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NCJ Number: 162157 Find in a Library
Title: Drugs
Journal: Lay Panel Magazine  Volume:35  Dated:(April 1996)  Pages:14-24
Author(s): W McCarney
Date Published: 1996
Page Count: 11
Type: Legislation/Policy Analysis
Format: Article
Language: English
Country: United Kingdom
Annotation: Juvenile drug use in Northern Ireland is examined with respect to its causes, extent, efforts to address it, and characteristics of specific drugs.
Abstract: Youth try drugs from curiosity, to look grown-up, to take a risk, because friends use or offer them, after drinking alcohol, and to show off. Reasons for continuing to use drugs include enjoyment, escapism, inability to cope with everyday life, lack of success, and negative self- concepts. Taking illegal drugs involves physical, psychological, social, and legal risks. The Misuse of Drugs Act of 1971 defines the possession and supplying of a drug as illegal. Northern Ireland currently does not have a major problem with drugs such as heroin or cocaine, but all available indicators suggest that drug abuse is increasing. The United Kingdom's drug policy has five parts: (1) reducing supplies from abroad, (2) making drug law enforcement more effective, (3) strengthening deterrents and controls, (4) developing prevention, and (5) improving treatment and rehabilitation. The five priorities for action in Northern Ireland are education and prevention, treatment and rehabilitation, law enforcement, information and research, and monitoring and evaluation. The most commonly used illegal drugs in Northern Ireland are cannabis, LSD, amphetamines, ecstasy, and magic mushrooms. Youth may also misuse solvents and amyl and butyl nitrites.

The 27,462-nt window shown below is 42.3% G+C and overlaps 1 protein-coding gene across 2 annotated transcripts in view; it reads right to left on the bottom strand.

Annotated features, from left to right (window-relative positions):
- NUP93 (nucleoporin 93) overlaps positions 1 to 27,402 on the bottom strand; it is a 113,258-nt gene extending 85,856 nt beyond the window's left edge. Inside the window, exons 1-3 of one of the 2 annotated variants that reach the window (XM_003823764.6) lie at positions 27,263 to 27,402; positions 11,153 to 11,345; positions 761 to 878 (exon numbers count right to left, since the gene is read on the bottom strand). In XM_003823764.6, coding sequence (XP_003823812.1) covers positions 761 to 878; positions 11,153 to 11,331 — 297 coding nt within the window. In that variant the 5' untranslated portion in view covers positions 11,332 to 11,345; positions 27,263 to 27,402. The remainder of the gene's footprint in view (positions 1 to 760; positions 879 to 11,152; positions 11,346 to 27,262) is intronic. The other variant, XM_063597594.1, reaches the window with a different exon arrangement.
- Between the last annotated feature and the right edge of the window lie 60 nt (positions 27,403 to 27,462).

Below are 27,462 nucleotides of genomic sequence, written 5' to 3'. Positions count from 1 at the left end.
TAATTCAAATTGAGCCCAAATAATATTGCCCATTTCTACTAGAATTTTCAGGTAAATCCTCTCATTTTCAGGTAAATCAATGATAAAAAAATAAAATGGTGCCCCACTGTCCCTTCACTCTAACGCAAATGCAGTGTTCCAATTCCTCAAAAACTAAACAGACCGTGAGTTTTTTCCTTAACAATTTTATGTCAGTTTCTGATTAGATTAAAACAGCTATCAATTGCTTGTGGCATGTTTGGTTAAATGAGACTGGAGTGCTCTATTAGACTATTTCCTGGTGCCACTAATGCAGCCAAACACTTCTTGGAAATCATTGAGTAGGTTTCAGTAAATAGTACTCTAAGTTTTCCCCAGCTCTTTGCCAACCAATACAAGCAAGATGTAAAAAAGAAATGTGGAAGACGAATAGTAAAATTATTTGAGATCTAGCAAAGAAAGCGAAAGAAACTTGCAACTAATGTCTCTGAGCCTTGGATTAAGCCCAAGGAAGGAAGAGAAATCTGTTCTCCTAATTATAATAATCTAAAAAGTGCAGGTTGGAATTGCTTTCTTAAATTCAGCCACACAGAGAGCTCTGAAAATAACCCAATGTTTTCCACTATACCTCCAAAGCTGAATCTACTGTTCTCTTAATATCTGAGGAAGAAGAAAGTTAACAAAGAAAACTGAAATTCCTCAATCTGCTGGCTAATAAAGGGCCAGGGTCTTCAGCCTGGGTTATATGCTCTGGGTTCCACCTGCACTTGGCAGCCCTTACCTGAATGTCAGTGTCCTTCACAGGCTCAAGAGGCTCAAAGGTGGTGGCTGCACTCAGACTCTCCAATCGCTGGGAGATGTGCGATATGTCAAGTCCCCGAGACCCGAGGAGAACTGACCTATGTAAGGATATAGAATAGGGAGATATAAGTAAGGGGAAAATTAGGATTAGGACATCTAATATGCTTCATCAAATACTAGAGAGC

Main Term(s): Juvenile drug use
Index Term(s): Controlled Substances; Crime in foreign countries; Drug abuse; Drug effects; Drug Policy; Northern Ireland
Note: DCC
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